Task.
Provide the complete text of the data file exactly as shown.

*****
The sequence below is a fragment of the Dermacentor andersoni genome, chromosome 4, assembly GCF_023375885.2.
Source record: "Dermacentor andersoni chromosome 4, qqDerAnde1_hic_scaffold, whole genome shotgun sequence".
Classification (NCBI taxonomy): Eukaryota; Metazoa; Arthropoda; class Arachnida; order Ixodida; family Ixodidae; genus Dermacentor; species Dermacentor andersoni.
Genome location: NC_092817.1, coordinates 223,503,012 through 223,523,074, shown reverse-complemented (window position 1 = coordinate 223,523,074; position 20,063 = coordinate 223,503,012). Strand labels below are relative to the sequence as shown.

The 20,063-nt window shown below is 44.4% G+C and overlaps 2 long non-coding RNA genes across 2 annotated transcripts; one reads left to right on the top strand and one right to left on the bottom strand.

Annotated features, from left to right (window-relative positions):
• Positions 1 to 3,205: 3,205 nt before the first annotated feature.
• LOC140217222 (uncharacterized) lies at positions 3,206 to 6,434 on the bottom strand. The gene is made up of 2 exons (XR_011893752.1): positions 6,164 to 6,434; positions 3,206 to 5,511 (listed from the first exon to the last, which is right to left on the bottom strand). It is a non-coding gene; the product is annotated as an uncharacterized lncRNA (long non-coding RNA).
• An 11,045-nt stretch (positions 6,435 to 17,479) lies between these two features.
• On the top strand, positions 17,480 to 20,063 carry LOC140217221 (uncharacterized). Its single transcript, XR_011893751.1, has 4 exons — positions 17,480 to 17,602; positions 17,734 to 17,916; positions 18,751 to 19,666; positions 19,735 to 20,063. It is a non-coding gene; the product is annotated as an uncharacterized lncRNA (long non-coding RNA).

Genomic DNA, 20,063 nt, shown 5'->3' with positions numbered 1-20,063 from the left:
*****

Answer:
The sequence below is a fragment of the Dermacentor andersoni genome, chromosome 4, assembly GCF_023375885.2.
Source record: "Dermacentor andersoni chromosome 4, qqDerAnde1_hic_scaffold, whole genome shotgun sequence".
Classification (NCBI taxonomy): Eukaryota; Metazoa; Arthropoda; class Arachnida; order Ixodida; family Ixodidae; genus Dermacentor; species Dermacentor andersoni.
Genome location: NC_092817.1, coordinates 223,503,012 through 223,523,074, shown reverse-complemented (window position 1 = coordinate 223,523,074; position 20,063 = coordinate 223,503,012). Strand labels below are relative to the sequence as shown.

The 20,063-nt window shown below is 44.4% G+C and overlaps 2 long non-coding RNA genes across 2 annotated transcripts; one reads left to right on the top strand and one right to left on the bottom strand.

Annotated features, from left to right (window-relative positions):
• Positions 1 to 3,205: 3,205 nt before the first annotated feature.
• LOC140217222 (uncharacterized) lies at positions 3,206 to 6,434 on the bottom strand. The gene is made up of 2 exons (XR_011893752.1): positions 6,164 to 6,434; positions 3,206 to 5,511 (listed from the first exon to the last, which is right to left on the bottom strand). It is a non-coding gene; the product is annotated as an uncharacterized lncRNA (long non-coding RNA).
• An 11,045-nt stretch (positions 6,435 to 17,479) lies between these two features.
• On the top strand, positions 17,480 to 20,063 carry LOC140217221 (uncharacterized). Its single transcript, XR_011893751.1, has 4 exons — positions 17,480 to 17,602; positions 17,734 to 17,916; positions 18,751 to 19,666; positions 19,735 to 20,063. It is a non-coding gene; the product is annotated as an uncharacterized lncRNA (long non-coding RNA).

Genomic DNA, 20,063 nt, shown 5'->3' with positions numbered 1-20,063 from the left: